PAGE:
On November 8, 2004, respondent filed a written response to the order to show cause served upon the Client Protection Fund. In his response, respondent asserts that the Petition for Disciplinary or Remedial Action and Show Cause Order were never personally served on him and that Rule 16-75415 is not applicable because Rule 16-753 requires reasonable efforts to serve process and one attempt at personal service was not reasonable in this case. We will address the issue of service of the orders to show cause later in this opinion.


In our review of the Petition for Disciplinary or Remedial Action and Respondent's Response To A Show Cause Order, we are guided by Maryland Rule 16-773. Pursuant to Rule 16-773(a) an attorney who in another jurisdiction is disbarred, suspended, or resigns from the bar while disciplinary or remedial action is threatened or pending in that jurisdiction shall inform Bar Counsel promptly of the discipline, resignation, or inactive status. Section (c) of Rule 16-773 requires that, after a petition and certified copy of a disciplinary or remedial order have been filed, the Court must order that Bar Counsel and the attorney "show cause in writing based upon any grounds set forth in section (e) of this Rule why corresponding discipline" should not be imposed. Specifically, 16-773(e) provides:

Reciprocal discipline shall not be ordered if Bar Counsel or the attorney demonstrates by clear and convincing evidence that: (1) the procedure was so lacking in notice or opportunity to be heard as to constitute a deprivation of due process; (2) there was such infirmity of proof establishing the misconduct as to give rise to a clear conviction that the Court, consistent with its duty, cannot accept as final the determination of misconduct; (3) the imposition of corresponding discipline would result in grave injustice; (4) the conduct established does not constitute misconduct in this State or it warrants substantially different discipline in this State; or (5) the reason for inactive status no longer exists.

Rule 16-773(g), provides in relevant part that: "A final adjudication in a disciplinary or remedial proceeding by another court... is conclusive evidence of that misconduct...." Atty. Griev. Comm'n v. Roberson, 373 Md. 328, 818 A.2d 1059 (2003) (a challenge to the original adjudication in reciprocal discipline actions is limited to notice and opportunity to be heard or infirmity of proof). We have recognized in reciprocal disciplinary cases that a respondent is not allowed, other than as provided by our rules, to collaterally attack either the findings of fact or the judgment rendered by the original jurisdiction. Atty. Griev. Comn'n v. Sabghir, 350 Md. 67, 81, 710 A.2d 926, 932-33(1998).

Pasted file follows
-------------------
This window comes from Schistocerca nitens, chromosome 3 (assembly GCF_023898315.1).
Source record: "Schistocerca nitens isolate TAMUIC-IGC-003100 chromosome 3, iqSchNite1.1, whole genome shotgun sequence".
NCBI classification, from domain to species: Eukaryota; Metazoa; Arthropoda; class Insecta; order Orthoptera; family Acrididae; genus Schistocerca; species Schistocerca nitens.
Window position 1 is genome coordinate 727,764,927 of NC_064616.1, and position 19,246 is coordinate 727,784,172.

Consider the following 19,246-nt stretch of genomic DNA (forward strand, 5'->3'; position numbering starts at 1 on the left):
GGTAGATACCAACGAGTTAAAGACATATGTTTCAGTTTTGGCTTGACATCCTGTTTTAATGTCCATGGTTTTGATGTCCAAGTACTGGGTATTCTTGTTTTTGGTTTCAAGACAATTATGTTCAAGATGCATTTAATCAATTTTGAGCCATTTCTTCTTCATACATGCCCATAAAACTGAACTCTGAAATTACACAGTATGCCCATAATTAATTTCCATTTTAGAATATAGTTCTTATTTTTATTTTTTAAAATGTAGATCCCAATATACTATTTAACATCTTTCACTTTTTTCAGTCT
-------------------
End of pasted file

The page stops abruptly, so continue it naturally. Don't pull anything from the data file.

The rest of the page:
Although respondent fails to raise any of the exceptional circumstances outlined in Rule 16-773(e), his assault on the Oklahoma disciplinary proceedings is launched on several fronts. First, he contends that although the Supreme Court of Oklahoma issued an order suspending him from the practice of law for one year, the filing of his petition for reconsideration automatically suspended that order. Second, he posits that the orders issued by the Supreme Court of Oklahoma on March 4, 2003 (suspension) and May 20, 2003 (order approving resignation) were not remedial or disciplinary orders. Respondent reasons that an order approving an attorney's resignation from the practice of law is not "a disciplinary or remedial order." In addition, although acknowledging that resignation pending disciplinary proceedings is tantamount to a disbarment in Oklahoma, his view is that that statement of the law refers only to the procedural similarities in applying for readmission to the bar. Third, respondent asserts that in the order of resignation, the Supreme Court of Oklahoma made no findings of fact as to the allegations against him. Thus, the allegations stated in the order approving his resignation were never subjected to court review. Moreover, he argues that Rule 16-773 was not intended to cover resignations pending disciplinary proceedings because that type of proceeding does not result in an order to disbar, thus, the show cause order we issued was improper. Finally, respondent contends he was never properly...

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  • Attorney Grievance v. Whitehead
    • United States
    • Court of Special Appeals of Maryland
    • January 20, 2006
    ...imposed." Rule 16-773(g); see also Attorney Grievance Comm'n v. Weiss, 389 Md. 531, 886 A.2d 606 (2005); Attorney Grievance Comm'n v. Scroggs, 387 Md. 238, 249, 874 A.2d 985, 992 (2005); Attorney Grievance Comm'n v. Ayres-Fountain, 379 Md. 44, 56, 838 A.2d 1238, 1245 (2003); Attorney Grieva......
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    ...original jurisdiction are conclusive evidence of an attorney's misconduct. Maryland Rule 16-773(g); see Attorney Grievance Comm'n v. Scroggs, 387 Md. 238, 249, 874 A.2d 985, 992 (2005); Attorney Grievance Comm'n v. Ayres-Fountain, 379 Md. 44, 56, 838 A.2d 1238, 1245 (2003); Attorney Grievan......